To follow the stress response of the different groups, blood samples were taken by tail cuts at different time points: 3 days before the start of stress paradigm, for an (AM) basal level. On day 0 (first rat exposure: acute phase), the rat stress groups were divided into two different groups and two blood samples were taken via a tail cut; one group had tail cut after 5 and 60 min of rat stress, the second group at 30 and 90 min after rat stress. On day 9, a sample was collected in all animals to measure basal AM level. On day 11 (last rat exposure: chronic phase), the same procedure as on day 0 was performed.

The day after the last rat exposure, all 4 groups of mice were stressed by restraint inside a plastic tube (internal diameter 25 mm). The mice had one tail cut after 5 min restraint and were decapitated 30 min after restraint. Trunk blood was collected, and different tissues were dissected.

Tissue Measurements.

In situ hybridizations were performed as described in ref. 41 by using 35S-UTP labeled riboprobes against mouse MR exon 2, GR exon 2 (courtesy Dr. T. Cole), a 1 kb fragment of the CRH gene (courtesy Dr. G. Dent), and a 505-bp fragment of the mouse CRH intron (courtesy of Dr. A. Seasholtz). Final stringency of posthybridization washes was at 0.1 x standard sodium citrate at 65 °C. Signal was visualized with exposure of Kodak Biomax MR films, and 14C microscales (GE Healthcare) were used to calibrate the signal. Films were scanned and quantified by using Image J software (National Institutes of Health). PVN and CeA CRH mRNA was measured bilaterally in two sections per animal, a rostral section located between 0.58 and 0.94 mm caudal from Bregma, and a caudal section located between 0.94 and 1.06 mm from Bregma (45). Values represent the average value for the 2 levels.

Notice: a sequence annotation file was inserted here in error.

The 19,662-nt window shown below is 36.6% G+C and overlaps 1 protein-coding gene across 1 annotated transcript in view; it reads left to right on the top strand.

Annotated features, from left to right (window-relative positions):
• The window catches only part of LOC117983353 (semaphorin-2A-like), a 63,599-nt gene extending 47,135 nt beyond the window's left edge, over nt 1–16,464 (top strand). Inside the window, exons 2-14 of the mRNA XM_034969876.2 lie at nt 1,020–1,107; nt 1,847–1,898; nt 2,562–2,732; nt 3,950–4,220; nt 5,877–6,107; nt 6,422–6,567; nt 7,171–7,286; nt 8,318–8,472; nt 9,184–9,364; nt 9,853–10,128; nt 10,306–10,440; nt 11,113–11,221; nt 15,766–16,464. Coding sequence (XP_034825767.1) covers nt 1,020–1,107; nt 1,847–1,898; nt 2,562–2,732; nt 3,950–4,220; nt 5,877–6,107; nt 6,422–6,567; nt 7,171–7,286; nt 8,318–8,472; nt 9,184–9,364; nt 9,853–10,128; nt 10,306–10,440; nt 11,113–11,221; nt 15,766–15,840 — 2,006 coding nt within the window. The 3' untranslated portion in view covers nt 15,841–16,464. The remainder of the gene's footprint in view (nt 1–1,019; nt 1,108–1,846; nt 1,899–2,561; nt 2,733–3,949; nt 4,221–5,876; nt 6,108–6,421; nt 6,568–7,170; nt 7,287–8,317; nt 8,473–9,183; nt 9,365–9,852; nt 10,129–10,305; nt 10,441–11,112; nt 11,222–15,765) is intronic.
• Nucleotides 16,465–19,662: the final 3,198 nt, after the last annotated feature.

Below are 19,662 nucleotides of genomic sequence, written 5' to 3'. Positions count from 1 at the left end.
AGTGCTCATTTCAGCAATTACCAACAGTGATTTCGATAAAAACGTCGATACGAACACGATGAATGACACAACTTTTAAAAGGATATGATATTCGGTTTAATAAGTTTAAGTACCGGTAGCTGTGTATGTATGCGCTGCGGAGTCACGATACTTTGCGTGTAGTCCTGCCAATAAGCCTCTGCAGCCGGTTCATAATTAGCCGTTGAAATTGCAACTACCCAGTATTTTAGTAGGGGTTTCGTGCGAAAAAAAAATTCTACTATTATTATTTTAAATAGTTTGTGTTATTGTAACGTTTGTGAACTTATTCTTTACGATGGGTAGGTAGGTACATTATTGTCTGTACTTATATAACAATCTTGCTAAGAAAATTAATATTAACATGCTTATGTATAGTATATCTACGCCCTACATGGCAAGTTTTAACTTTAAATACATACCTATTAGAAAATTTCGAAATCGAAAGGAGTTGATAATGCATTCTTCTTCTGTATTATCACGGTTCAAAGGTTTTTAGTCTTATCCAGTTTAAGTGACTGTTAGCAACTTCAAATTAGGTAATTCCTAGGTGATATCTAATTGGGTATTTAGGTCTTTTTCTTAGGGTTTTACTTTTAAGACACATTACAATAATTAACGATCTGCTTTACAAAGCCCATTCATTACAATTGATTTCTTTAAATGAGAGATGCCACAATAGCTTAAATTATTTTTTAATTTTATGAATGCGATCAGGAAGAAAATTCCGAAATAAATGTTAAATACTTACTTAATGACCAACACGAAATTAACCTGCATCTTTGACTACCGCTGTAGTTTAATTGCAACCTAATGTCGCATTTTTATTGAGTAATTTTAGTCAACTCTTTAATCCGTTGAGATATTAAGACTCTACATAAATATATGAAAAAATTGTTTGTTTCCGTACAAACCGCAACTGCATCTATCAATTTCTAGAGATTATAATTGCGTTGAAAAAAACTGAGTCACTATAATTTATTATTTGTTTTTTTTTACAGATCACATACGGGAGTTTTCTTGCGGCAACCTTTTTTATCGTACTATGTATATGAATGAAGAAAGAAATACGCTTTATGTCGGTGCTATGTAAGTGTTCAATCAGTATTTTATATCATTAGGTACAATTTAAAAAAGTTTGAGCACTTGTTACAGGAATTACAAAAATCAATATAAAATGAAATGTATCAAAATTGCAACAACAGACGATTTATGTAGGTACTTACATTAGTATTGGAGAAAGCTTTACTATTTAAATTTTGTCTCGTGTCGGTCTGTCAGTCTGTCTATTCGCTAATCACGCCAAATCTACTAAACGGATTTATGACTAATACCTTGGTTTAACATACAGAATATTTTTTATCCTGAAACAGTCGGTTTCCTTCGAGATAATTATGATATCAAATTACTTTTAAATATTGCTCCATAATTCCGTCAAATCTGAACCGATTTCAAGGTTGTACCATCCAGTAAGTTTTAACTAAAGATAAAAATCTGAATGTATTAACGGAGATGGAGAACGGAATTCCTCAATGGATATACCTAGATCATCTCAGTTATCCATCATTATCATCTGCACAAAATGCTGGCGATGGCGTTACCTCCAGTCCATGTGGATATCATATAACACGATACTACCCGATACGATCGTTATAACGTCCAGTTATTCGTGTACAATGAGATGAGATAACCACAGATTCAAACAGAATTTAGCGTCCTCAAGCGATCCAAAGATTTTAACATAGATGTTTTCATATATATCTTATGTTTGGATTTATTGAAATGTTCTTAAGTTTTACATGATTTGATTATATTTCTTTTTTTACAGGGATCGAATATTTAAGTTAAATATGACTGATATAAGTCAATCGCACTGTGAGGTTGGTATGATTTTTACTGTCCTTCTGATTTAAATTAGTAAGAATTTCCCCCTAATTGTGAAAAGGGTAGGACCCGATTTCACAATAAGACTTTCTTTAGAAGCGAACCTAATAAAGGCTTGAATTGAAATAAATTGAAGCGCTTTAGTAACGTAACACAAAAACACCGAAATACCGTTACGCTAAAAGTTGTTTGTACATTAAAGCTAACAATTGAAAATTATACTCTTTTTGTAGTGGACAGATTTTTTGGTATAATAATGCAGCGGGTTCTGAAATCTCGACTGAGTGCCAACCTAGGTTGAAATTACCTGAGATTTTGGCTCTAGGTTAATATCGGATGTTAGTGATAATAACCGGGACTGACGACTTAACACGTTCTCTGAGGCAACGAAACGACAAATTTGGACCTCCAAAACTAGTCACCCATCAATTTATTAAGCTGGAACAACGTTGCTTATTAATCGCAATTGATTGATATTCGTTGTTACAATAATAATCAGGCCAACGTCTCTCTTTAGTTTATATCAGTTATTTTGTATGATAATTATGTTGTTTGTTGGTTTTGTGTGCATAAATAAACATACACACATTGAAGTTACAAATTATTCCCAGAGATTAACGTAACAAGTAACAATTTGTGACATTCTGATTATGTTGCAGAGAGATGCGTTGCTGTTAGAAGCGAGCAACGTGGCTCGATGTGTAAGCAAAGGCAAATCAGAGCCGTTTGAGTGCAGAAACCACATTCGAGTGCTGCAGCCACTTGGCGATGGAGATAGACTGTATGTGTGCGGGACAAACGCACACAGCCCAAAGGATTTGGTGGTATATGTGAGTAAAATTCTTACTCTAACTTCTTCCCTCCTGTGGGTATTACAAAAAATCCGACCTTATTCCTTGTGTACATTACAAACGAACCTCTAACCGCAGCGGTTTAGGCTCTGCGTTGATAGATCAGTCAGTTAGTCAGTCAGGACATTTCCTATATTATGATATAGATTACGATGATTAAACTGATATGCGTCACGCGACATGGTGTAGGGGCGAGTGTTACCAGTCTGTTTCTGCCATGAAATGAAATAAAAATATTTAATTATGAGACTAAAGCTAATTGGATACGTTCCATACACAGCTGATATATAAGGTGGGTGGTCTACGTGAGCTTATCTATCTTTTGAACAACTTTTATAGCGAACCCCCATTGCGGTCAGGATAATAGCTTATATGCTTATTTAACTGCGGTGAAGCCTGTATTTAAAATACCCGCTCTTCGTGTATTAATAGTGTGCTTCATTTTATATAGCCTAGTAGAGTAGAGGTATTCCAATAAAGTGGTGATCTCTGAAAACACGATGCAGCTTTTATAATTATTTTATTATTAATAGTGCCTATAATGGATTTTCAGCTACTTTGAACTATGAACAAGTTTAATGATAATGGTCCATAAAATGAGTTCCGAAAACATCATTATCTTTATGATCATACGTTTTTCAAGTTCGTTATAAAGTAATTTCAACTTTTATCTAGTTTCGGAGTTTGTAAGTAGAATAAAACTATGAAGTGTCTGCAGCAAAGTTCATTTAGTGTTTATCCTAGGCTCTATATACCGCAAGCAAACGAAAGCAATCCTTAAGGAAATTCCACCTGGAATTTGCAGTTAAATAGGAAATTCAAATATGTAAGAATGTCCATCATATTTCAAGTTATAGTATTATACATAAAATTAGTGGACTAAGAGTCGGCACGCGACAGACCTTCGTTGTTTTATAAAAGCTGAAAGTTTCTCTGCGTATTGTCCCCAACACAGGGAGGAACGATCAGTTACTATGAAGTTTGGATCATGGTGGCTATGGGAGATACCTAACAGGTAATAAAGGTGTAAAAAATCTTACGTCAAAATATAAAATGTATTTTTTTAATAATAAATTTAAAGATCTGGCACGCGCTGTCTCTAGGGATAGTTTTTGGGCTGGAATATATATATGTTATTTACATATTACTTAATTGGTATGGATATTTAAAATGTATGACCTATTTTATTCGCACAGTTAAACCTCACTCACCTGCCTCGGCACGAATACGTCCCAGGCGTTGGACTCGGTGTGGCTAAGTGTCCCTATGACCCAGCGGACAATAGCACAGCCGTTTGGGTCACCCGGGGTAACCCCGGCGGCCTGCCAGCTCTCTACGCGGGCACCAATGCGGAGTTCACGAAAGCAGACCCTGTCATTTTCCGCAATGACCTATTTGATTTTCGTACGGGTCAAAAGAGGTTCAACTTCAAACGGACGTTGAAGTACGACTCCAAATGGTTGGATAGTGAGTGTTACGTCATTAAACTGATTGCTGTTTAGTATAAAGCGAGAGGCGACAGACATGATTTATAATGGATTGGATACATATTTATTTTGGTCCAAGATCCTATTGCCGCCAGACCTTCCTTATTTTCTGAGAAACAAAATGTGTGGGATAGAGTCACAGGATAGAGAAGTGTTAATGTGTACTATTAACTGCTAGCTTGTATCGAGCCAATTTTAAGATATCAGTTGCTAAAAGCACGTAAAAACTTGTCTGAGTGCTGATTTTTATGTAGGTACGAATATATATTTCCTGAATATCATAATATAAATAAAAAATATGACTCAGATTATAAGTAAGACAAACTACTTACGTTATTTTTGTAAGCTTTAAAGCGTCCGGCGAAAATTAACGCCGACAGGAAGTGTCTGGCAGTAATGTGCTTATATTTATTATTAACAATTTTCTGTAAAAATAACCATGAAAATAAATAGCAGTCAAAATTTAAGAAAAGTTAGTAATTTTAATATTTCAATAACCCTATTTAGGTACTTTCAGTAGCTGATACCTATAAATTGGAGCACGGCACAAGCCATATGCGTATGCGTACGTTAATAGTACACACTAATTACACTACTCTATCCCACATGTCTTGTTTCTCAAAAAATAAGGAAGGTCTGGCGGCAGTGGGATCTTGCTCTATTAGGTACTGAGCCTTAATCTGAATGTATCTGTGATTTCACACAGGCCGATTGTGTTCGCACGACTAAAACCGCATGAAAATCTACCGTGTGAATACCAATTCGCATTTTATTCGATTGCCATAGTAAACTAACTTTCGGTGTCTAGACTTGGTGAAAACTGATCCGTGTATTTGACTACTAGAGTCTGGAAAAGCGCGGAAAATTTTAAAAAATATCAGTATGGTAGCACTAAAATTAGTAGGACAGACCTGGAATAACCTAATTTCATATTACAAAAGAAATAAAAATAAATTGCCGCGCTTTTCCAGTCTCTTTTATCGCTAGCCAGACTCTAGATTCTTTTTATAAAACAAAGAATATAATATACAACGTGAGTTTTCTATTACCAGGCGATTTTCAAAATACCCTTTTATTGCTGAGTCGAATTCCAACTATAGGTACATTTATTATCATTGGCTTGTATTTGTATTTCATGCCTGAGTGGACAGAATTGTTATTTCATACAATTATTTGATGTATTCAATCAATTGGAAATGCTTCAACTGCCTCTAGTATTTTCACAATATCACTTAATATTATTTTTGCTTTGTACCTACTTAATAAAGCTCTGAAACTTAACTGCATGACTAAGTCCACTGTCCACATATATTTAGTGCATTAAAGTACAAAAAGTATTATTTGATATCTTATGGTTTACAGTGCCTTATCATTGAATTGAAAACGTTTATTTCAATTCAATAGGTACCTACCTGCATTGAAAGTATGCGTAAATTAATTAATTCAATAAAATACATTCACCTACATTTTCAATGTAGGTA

For plasma corticosterone measurement, tail cut and trunk blood was collected into precooled EDTA-coated microfuge tubes, centrifuged for 15 min at 13000 rpm at 4 °C, and plasma was stored at −20 °C. Corticosterone and ACTH levels were determined by 125I RIA kits (ImmuChem, MP Biochemicals). Detection limits were 5 ng/ml (corticosterone) and 10 pg/ml (ACTH).

Transfection Studies.

The pSuperSRC-1 plasmid codes a shRNA specifically targeting SRC-1 (courtesy Dr. C. Massaad) (23). The CRH-LUC plasmid contains 900 bp of the 5′flanking region of the human CRH gene fused to luciferase (courtesy Dr. R. Dorin) (46). Expression vectors for SRC-1A and -1E were described in ref. 25. AtT-20/D-16V mouse tumor cells were used as described in ref. 18. For transfections we used 0.1 × 106 cells, 1.6 μl of Lipofectamine 2000 (Invitrogen Life Technologies) and 0.8 μg of total plasmid per well. In all assays 200 ng of CRH-LUC reporter plasmid was used. Knock-down was performed by using varying amounts of pSuperSRC-1 (23) 48 h before treatment. To induce the CRH-promoter, the cells were treated overnight with 10 μM forskolin (Calbiochem). For overexpression studies 400 ng of expression vector plasmid was used per well. The following day, the cells were treated for 4 h with 10 μM FSK. The cells were harvested and assayed according to the luciferase kit instructions (Promega) by using a luminometer (LUMAT LB 9507, Berthold).

Statistical Analysis.

All data are presented as means ±SEM. Statistical analysis was determined by one-way or two-way ANOVA as appropriate, followed by Tukey or Bonferroni posthoc tests, respectively, by using Prism GraphPad. P values <0.05 were considered statistically significant.

Supplementary Material

Supporting Information:

Acknowledgments.

This work was supported by Netherlands Organisation for Health Research and Development Vidi Grant 016.036.381 (to O.C.M.), National Alliance for Research on Schizophrenia and Depression (O.C.M.), the Royal Netherlands Academy of Arts and Sciences (E.R.d.K. and O.C.M.), National Institute of Child Health and Human Development/National Institutes of Health (NIH) through cooperative agreement U54 HD07495 Project One (E.M.A.) as part of the Specialized Cooperative Centers Program in Reproduction Research (E.M.A.), and NIH Grant CA112403 (to J.X.). We thank Drs. C. Massaad (University Paris Descartes, Paris), R. Dorin (University of New Mexico School of Medicine, Albuquerque, NM), and A. Seasholtz (University of Michigan Medical School, Ann Arbor, MI) for sharing plasmids.

Footnotes

The authors declare no conflict of interest.

This article is a PNAS Direct Submission.

This article contains supporting information online at www.pnas.org/cgi/content/full/0812062106/DCSupplemental.